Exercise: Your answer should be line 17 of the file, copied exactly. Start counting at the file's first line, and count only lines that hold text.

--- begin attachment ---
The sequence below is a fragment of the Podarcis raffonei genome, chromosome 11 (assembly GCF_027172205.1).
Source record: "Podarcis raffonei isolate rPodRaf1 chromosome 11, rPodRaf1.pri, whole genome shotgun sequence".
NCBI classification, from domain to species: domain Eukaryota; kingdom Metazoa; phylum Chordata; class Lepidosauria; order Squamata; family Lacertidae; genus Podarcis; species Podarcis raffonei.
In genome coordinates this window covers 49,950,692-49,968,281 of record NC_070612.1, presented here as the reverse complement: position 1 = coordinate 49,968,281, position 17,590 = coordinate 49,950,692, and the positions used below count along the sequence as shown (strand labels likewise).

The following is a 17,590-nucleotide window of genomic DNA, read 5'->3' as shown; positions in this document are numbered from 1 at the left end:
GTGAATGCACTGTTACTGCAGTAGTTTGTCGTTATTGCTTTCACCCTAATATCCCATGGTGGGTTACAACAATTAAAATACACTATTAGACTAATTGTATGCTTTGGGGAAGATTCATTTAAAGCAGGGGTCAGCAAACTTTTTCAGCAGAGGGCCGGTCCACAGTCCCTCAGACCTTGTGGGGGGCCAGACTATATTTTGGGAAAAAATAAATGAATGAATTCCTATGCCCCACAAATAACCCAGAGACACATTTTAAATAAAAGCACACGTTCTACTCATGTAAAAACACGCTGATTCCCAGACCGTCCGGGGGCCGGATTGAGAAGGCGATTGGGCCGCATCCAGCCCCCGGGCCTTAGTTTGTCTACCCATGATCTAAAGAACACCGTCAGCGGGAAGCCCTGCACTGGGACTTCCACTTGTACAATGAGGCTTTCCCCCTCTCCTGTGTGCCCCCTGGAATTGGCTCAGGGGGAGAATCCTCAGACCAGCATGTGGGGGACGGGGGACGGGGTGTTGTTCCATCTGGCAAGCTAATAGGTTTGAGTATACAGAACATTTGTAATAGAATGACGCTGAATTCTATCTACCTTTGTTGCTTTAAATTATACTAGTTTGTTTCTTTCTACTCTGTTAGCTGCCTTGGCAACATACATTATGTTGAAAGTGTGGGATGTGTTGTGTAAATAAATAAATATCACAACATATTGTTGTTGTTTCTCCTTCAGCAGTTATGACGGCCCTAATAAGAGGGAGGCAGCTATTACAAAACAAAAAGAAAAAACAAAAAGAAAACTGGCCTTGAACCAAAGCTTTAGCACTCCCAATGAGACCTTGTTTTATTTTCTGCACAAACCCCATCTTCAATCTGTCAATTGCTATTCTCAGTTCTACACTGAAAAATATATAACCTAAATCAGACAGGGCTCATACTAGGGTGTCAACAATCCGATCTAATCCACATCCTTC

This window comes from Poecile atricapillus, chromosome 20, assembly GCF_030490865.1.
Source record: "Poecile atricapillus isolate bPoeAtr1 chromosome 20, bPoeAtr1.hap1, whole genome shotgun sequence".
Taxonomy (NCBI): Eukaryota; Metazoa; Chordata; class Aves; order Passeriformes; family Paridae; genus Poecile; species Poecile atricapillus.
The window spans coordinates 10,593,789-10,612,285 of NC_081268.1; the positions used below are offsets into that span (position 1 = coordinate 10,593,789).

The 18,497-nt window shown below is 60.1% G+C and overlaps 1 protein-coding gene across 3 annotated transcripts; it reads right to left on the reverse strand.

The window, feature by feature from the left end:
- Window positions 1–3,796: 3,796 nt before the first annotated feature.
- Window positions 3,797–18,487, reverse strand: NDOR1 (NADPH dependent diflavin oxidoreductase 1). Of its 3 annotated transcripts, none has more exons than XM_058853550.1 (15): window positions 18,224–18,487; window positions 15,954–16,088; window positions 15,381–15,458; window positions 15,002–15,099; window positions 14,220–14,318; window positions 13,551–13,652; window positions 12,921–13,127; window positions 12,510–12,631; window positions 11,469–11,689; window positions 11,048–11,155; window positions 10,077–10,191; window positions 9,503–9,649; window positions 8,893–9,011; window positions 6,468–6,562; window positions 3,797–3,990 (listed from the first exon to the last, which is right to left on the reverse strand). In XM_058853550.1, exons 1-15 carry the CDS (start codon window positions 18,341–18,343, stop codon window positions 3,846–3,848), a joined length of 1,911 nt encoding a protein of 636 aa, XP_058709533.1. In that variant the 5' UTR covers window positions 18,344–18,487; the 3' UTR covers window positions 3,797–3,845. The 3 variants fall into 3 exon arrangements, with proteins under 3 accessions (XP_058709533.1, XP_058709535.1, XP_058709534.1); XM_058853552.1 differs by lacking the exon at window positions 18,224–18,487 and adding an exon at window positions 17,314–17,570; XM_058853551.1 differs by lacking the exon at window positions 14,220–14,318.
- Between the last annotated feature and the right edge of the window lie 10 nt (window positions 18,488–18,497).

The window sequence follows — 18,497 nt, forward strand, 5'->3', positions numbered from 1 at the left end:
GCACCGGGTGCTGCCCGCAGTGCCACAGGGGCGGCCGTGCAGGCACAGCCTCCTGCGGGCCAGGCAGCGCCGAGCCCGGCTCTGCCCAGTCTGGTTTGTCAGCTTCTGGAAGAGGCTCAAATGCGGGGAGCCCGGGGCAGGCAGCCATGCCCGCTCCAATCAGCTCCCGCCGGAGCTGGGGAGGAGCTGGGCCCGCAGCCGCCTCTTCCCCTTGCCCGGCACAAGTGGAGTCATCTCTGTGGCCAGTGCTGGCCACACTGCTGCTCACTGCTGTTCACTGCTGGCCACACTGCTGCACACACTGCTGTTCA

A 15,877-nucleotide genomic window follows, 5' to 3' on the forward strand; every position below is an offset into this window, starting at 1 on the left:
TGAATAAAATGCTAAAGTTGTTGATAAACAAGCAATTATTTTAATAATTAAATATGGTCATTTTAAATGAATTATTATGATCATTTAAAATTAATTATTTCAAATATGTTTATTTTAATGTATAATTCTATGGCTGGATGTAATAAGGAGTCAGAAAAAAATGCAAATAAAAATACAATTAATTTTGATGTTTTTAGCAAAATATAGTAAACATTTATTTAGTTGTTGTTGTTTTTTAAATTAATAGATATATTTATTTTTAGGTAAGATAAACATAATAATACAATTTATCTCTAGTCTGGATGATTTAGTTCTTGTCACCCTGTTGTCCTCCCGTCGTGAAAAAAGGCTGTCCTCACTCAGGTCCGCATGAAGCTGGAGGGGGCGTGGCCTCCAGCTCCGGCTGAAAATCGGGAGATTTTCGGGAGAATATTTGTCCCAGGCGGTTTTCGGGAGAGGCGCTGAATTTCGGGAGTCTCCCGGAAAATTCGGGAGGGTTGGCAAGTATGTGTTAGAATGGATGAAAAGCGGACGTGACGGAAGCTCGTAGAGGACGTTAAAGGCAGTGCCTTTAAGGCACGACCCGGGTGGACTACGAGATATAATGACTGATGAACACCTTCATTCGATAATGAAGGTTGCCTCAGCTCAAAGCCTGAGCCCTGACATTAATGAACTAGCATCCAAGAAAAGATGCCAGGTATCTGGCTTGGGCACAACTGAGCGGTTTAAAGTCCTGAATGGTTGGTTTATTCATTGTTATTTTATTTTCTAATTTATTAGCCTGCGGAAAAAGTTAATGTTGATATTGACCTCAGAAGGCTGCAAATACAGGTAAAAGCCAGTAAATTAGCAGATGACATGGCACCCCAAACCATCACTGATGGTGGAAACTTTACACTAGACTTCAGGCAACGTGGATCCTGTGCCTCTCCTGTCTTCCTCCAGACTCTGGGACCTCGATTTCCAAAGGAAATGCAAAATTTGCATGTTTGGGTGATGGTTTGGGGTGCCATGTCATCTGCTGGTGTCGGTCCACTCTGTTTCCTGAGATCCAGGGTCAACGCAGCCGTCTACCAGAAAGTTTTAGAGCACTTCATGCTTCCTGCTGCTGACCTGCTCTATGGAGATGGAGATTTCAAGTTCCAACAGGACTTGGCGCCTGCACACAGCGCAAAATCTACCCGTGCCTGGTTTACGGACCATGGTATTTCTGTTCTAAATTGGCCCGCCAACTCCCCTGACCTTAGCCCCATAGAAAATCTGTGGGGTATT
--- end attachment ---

GCACCGGGTGCTGCCCGCAGTGCCACAGGGGCGGCCGTGCAGGCACAGCCTCCTGCGGGCCAGGCAGCGCCGAGCCCGGCTCTGCCCAGTCTGGTTTGTCAGCTTCTGGAAGAGGCTCAAATGCGGGGAGCCCGGGGCAGGCAGCCATGCCCGCTCCAATCAGCTCCCGCCGGAGCTGGGGAGGAGCTGGGCCCGCAGCCGCCTCTTCCCCTTGCCCGGCACAAGTGGAGTCATCTCTGTGGCCAGTGCTGGCCACACTGCTGCTCACTGCTGTTCACTGCTGGCCACACTGCTGCACACACTGCTGTTCA